Dravet syndrome patient-derived neurons suggest a novel epilepsy mechanism
Article first published online: 2 JUL 2013
© 2013 American Neurological Association
Annals of Neurology
Volume 74, Issue 1, pages 128–139, July 2013
How to Cite
Liu, Y., Lopez-Santiago, L. F., Yuan, Y., Jones, J. M., Zhang, H., O'Malley, H. A., Patino, G. A., O'Brien, J. E., Rusconi, R., Gupta, A., Thompson, R. C., Natowicz, M. R., Meisler, M. H., Isom, L. L. and Parent, J. M. (2013), Dravet syndrome patient-derived neurons suggest a novel epilepsy mechanism. Ann Neurol., 74: 128–139. doi: 10.1002/ana.23897
- Issue published online: 27 AUG 2013
- Article first published online: 2 JUL 2013
- Accepted manuscript online: 21 MAR 2013 11:31AM EST
- Manuscript Accepted: 1 MAR 2013
- Manuscript Revised: 25 FEB 2013
- Manuscript Received: 16 OCT 2012
- M.H.M. Grant Number: RC1NS068684
- L.L.I.. Grant Numbers: NS064245, NS076752
- Y.L.. Grant Number: MH059980
- NIH. Grant Number: T32HL007853
Neuronal channelopathies cause brain disorders, including epilepsy, migraine, and ataxia. Despite the development of mouse models, pathophysiological mechanisms for these disorders remain uncertain. One particularly devastating channelopathy is Dravet syndrome (DS), a severe childhood epilepsy typically caused by de novo dominant mutations in the SCN1A gene encoding the voltage-gated sodium channel Nav1.1. Heterologous expression of mutant channels suggests loss of function, raising the quandary of how loss of sodium channels underlying action potentials produces hyperexcitability. Mouse model studies suggest that decreased Nav1.1 function in interneurons causes disinhibition. We aim to determine how mutant SCN1A affects human neurons using the induced pluripotent stem cell (iPSC) method to generate patient-specific neurons.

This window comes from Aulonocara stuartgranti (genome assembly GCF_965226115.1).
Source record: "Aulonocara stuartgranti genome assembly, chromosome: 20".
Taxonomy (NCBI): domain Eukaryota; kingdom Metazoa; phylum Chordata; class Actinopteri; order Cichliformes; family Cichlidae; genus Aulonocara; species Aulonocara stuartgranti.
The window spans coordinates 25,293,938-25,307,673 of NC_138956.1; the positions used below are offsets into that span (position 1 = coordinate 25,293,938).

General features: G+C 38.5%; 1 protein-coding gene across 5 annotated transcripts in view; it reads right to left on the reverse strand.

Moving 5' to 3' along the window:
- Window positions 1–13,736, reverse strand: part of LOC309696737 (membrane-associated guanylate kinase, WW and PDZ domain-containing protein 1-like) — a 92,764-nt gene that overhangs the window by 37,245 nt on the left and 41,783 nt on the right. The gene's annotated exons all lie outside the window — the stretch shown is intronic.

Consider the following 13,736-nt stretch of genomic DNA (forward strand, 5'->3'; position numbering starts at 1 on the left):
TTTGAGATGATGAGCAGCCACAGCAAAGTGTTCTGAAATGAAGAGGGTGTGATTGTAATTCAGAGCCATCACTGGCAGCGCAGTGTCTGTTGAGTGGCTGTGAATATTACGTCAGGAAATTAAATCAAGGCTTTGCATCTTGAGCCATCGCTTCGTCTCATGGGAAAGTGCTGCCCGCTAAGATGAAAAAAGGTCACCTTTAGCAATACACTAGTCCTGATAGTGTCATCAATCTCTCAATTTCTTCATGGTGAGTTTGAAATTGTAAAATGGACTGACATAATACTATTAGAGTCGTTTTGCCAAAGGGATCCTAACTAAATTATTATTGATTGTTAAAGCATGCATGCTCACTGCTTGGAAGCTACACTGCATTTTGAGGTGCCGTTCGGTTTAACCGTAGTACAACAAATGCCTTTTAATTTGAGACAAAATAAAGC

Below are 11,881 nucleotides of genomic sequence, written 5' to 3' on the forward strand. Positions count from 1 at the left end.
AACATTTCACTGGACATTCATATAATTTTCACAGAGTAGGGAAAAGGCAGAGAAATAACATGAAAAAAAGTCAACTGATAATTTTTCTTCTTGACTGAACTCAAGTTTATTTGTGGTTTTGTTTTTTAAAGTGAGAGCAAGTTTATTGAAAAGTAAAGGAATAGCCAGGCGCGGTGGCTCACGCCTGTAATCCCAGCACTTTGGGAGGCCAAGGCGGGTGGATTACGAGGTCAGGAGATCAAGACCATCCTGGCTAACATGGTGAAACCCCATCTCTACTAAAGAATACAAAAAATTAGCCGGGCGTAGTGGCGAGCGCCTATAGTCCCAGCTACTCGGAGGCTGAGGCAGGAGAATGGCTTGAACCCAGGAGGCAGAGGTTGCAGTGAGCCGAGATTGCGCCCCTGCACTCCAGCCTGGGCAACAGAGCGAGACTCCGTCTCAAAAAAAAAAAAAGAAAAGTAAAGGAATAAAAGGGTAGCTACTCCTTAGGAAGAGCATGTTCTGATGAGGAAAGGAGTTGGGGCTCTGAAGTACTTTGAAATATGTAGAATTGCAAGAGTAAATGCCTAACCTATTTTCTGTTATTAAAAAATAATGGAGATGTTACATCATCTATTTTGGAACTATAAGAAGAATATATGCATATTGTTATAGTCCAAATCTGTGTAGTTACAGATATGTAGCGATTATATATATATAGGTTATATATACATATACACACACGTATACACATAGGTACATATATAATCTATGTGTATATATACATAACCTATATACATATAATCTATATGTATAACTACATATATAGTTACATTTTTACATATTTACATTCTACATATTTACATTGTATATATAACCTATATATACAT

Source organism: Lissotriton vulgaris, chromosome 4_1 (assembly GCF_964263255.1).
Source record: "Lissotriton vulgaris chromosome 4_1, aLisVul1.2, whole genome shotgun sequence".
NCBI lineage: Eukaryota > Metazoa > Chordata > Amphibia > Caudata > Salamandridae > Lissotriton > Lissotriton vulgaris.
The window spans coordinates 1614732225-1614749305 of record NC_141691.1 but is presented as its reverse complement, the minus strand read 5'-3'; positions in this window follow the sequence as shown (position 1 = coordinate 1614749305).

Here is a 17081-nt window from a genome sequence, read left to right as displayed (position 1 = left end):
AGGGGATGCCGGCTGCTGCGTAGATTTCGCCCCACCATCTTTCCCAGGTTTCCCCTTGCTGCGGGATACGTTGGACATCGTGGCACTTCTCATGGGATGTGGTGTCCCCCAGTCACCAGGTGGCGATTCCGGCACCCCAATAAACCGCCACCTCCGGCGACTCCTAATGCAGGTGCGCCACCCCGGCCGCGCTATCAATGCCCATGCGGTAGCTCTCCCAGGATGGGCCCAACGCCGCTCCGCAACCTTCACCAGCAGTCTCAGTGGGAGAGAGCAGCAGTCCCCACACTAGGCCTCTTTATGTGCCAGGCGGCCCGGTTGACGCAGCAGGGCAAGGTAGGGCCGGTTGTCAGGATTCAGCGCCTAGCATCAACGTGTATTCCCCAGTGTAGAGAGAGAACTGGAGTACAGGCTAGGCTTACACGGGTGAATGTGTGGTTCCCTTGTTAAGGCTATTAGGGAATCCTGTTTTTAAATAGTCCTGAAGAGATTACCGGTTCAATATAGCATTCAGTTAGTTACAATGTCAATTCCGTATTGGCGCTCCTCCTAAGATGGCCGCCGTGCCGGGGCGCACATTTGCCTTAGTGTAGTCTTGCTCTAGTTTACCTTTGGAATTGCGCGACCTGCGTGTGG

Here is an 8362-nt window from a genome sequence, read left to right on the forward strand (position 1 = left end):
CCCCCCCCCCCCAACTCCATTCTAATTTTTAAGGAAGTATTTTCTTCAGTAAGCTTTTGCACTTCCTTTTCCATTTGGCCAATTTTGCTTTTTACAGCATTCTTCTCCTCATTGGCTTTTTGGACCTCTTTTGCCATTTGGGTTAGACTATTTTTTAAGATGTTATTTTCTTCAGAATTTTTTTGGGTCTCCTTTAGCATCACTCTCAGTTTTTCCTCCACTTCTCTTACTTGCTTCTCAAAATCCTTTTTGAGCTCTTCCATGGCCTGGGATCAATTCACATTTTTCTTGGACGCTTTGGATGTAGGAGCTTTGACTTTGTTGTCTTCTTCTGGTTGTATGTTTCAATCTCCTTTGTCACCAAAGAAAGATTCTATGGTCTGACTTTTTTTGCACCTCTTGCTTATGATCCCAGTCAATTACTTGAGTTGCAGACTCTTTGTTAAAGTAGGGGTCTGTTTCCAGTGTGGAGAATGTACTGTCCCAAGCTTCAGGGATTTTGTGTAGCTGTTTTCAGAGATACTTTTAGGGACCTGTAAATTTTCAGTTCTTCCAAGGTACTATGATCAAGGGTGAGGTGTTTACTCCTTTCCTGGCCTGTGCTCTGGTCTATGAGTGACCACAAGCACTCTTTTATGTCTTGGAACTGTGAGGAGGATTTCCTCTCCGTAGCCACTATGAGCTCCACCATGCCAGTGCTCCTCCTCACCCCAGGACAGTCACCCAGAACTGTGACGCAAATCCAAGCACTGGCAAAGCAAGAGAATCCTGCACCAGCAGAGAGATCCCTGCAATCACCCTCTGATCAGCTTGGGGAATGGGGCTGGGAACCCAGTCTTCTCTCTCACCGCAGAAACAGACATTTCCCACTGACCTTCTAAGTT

Here we derive forebrain-like pyramidal- and bipolar-shaped neurons from 2 DS subjects and 3 human controls by iPSC reprogramming of fibroblasts. DS and control iPSC-derived neurons are compared using whole-cell patch clamp recordings. Sodium current density and intrinsic neuronal excitability are examined.
Neural progenitors from DS and human control iPSCs display a forebrain identity and differentiate into bipolar- and pyramidal-shaped neurons. DS patient-derived neurons show increased sodium currents in both bipolar- and pyramidal-shaped neurons. Consistent with increased sodium currents, both types of patient-derived neurons show spontaneous bursting and other evidence of hyperexcitability. Sodium channel transcripts are not elevated, consistent with a post-translational mechanism.
These data demonstrate that epilepsy patient–specific iPSC-derived neurons are useful for modeling epileptic-like hyperactivity. Our findings reveal a previously unrecognized cell-autonomous epilepsy mechanism potentially underlying DS, and offer a platform for screening new antiepileptic therapies. Ann Neurol 2013;74:128–139